Around 8,000 volunteers have signed up for various cleanup activities organized by the Department of Environment and Natural Resources (DENR) and its partners as part of the local observance of the International Coastal Cleanup (ICC) slated for Sept. 22.

DENR Secretary Roy A. Cimatu said the simultaneous coastal cleanup activities on several sites in Metro Manila, including the Manila Bay area, is “very timely” as it comes a week after super typhoon Ompong ravaged the country.

“Through this ICC event, we will be able to remove heaps of trash washed ashore Roxas Boulevard and other parts of Manila Bay at the height of super typhoon Ompong,” Cimatu said.

The DENR chief expressed hope the upcoming event will “inspire more people to clean up all water bodies in the entire country.”

The event, which was originally scheduled last week but was postponed due to the typhoon, will take place simultaneously in various sites in Metro Manila including the Las Piñas-Parañaque Critical Habitat and Ecotourism Area, SM by the Bay in Pasay City, Letre and Pinagsabugan Creeks in Malabon City, Tanza Marine Tree Park in Navotas City, and riverbanks of the Polytechnic University of the Philippines in Sta. Mesa, Manila.

A clean-up activity at the back of Gloria Maris in Cultural Center of the Philippines Complex in Pasay City will also be conducted and organized by the DENR’s Environmental Management Bureau-National Capital Region.

There will also be localized cleanups along waterways in the cities of Quezon, San Juan, Makati and Taguig. Manila’s local government unit will also be holding its own cleanup, in partnership with the Land Bank of the Philippines, through its Manila Bay Sunset Partnership Program.

Meanwhile, DENR National Capital Region Assistant Director Gwendolyn Bambalan said they were overwhelmed by the number of participants who registered online for this year’s ICC event.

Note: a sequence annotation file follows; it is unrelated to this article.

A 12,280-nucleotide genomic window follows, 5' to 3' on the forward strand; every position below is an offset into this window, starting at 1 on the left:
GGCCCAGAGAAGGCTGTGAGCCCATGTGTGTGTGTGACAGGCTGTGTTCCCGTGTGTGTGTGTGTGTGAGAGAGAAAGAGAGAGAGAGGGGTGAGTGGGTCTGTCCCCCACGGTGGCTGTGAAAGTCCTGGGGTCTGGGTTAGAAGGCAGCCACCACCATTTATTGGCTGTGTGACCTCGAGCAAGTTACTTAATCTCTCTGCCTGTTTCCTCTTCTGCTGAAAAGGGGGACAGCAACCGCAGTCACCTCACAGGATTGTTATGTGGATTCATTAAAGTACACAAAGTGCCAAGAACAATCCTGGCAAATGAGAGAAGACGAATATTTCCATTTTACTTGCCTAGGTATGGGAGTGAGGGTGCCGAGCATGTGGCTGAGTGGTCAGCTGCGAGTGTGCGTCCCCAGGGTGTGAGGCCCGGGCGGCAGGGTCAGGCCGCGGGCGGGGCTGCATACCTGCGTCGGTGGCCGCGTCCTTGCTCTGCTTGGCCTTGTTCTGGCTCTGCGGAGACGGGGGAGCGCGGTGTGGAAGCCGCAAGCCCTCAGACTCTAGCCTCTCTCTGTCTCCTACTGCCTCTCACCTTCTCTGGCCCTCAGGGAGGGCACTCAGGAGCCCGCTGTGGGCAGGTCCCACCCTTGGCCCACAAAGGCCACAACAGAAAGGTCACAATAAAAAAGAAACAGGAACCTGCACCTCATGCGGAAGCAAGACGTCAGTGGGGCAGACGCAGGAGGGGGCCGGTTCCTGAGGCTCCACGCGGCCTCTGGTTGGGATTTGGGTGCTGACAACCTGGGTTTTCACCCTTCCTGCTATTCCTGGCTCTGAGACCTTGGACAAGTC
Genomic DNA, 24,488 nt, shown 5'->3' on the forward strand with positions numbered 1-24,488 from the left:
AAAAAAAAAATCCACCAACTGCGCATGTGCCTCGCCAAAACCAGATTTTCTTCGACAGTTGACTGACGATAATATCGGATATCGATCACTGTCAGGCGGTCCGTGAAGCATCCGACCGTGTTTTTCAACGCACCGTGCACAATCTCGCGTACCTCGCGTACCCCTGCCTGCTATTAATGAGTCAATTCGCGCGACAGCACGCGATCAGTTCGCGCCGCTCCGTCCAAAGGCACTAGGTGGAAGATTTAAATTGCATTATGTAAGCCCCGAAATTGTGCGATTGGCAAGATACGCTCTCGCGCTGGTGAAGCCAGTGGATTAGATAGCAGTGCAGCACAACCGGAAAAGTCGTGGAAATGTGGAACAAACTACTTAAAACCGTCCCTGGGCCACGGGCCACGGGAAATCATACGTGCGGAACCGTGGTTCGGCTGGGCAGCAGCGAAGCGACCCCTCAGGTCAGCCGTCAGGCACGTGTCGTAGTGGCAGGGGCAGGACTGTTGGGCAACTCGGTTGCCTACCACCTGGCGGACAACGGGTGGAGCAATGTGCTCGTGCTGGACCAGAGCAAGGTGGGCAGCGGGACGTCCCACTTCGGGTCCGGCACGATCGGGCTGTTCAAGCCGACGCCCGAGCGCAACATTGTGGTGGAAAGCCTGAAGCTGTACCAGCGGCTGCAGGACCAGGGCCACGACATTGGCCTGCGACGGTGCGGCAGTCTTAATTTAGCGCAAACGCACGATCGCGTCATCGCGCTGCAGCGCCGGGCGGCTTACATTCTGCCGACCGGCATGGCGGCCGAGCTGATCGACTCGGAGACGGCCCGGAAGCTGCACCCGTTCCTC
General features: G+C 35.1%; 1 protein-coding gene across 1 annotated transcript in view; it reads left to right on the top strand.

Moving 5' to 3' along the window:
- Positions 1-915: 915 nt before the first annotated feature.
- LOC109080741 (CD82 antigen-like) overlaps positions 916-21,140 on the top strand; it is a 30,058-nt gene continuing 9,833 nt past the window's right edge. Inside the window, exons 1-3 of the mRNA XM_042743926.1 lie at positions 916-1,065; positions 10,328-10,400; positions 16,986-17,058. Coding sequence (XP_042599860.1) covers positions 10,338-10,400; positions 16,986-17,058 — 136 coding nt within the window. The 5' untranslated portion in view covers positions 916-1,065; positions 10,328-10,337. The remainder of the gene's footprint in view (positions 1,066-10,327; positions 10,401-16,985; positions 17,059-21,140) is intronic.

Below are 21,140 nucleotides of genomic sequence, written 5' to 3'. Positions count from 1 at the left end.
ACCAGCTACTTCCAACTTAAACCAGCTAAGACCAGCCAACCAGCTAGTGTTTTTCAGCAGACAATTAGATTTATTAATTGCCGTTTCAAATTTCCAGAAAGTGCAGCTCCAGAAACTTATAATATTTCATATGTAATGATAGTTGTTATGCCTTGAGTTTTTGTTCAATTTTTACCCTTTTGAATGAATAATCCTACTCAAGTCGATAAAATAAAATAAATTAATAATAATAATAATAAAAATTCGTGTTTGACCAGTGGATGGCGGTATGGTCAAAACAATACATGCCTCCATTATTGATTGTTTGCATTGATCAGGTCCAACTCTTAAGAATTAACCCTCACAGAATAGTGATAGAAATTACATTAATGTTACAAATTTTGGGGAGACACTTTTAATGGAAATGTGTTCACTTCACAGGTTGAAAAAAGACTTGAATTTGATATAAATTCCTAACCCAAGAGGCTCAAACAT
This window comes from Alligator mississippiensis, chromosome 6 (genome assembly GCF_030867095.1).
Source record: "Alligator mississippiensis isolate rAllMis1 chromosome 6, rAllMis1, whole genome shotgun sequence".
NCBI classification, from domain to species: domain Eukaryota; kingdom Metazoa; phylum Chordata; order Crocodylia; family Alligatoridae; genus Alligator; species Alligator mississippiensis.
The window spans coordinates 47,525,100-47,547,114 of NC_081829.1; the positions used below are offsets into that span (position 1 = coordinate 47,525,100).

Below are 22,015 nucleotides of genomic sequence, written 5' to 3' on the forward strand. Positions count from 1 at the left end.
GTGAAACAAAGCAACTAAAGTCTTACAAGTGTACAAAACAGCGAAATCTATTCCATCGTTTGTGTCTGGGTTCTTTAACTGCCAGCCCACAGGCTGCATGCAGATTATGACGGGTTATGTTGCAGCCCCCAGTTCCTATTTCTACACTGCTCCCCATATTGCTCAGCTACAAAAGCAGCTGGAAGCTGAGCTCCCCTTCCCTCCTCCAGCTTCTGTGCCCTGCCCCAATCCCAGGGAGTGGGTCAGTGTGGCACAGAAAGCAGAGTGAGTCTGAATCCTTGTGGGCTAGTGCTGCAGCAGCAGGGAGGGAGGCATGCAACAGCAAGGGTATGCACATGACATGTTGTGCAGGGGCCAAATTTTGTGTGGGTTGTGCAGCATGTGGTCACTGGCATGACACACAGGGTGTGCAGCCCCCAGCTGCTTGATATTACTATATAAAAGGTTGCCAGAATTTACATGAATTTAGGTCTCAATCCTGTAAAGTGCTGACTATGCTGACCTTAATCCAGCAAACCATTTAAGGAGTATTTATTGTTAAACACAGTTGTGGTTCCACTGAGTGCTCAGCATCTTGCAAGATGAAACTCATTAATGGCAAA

“Everyone’s participation, either as a picker of trash or recorder is deeply appreciated as it will make a big difference in Manila Bay,” she said.

Bambalan said the DENR was hoping the data to be collected “will be put into good use, especially in crafting policies and other interventions that would lead to a trash-free Manila Bay.”

“Manila Bay is an important resource, not only for Metro Manila residents, but also for those who are residing in Regions 3 and 4A. It is important, therefore, that we are able to restore its pristine waters and former glory,” she added.

Held every third Saturday of September, the ICC began more than 30 years ago, when communities rallied together with the common goal of collecting and documenting the trash littering their respective coastlines.

The Philippines started participating in the ICC in 1994 when volunteers were only 3,000 and were spread among six provinces to cover 76 kilometers of water bodies. They were able to recover 9,469 kilos of marine debris at the time.

In 2003, the third Saturday of September was officially declared as the International Coastal Cleanup Day pursuant to Proclamation No. 470.

During ICC events, volunteers are not only retrieving the waste from water bodies but also asked to do a “waste audit” to tally the items they find on the data cards provided during the cleanup.

Data cards are then collected and sent to the Ocean Conservancy for validation and publication. ###